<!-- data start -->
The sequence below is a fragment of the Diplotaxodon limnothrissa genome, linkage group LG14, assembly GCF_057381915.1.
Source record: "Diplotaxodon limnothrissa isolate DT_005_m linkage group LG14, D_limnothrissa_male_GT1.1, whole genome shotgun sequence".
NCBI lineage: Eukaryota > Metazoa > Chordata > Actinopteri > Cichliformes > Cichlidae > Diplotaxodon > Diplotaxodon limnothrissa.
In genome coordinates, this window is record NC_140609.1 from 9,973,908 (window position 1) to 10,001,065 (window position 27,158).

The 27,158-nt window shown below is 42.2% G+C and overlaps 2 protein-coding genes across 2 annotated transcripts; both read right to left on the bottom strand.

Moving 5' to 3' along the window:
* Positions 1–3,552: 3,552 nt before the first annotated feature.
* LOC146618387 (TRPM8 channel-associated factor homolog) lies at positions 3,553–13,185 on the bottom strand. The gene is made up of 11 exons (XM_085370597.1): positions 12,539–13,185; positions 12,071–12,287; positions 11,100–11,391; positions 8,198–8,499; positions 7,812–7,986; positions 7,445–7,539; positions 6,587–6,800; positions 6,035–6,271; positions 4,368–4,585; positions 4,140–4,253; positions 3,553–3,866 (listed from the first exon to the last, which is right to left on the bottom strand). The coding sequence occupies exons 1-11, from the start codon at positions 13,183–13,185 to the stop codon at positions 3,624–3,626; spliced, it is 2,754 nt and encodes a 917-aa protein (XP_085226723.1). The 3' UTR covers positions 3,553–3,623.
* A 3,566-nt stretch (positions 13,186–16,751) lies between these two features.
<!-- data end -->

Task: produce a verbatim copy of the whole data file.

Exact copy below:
The sequence below is a fragment of the Diplotaxodon limnothrissa genome, linkage group LG14, assembly GCF_057381915.1.
Source record: "Diplotaxodon limnothrissa isolate DT_005_m linkage group LG14, D_limnothrissa_male_GT1.1, whole genome shotgun sequence".
NCBI lineage: Eukaryota > Metazoa > Chordata > Actinopteri > Cichliformes > Cichlidae > Diplotaxodon > Diplotaxodon limnothrissa.
In genome coordinates, this window is record NC_140609.1 from 9,973,908 (window position 1) to 10,001,065 (window position 27,158).

The 27,158-nt window shown below is 42.2% G+C and overlaps 2 protein-coding genes across 2 annotated transcripts; both read right to left on the bottom strand.

Moving 5' to 3' along the window:
* Positions 1–3,552: 3,552 nt before the first annotated feature.
* LOC146618387 (TRPM8 channel-associated factor homolog) lies at positions 3,553–13,185 on the bottom strand. The gene is made up of 11 exons (XM_085370597.1): positions 12,539–13,185; positions 12,071–12,287; positions 11,100–11,391; positions 8,198–8,499; positions 7,812–7,986; positions 7,445–7,539; positions 6,587–6,800; positions 6,035–6,271; positions 4,368–4,585; positions 4,140–4,253; positions 3,553–3,866 (listed from the first exon to the last, which is right to left on the bottom strand). The coding sequence occupies exons 1-11, from the start codon at positions 13,183–13,185 to the stop codon at positions 3,624–3,626; spliced, it is 2,754 nt and encodes a 917-aa protein (XP_085226723.1). The 3' UTR covers positions 3,553–3,623.
* A 3,566-nt stretch (positions 13,186–16,751) lies between these two features.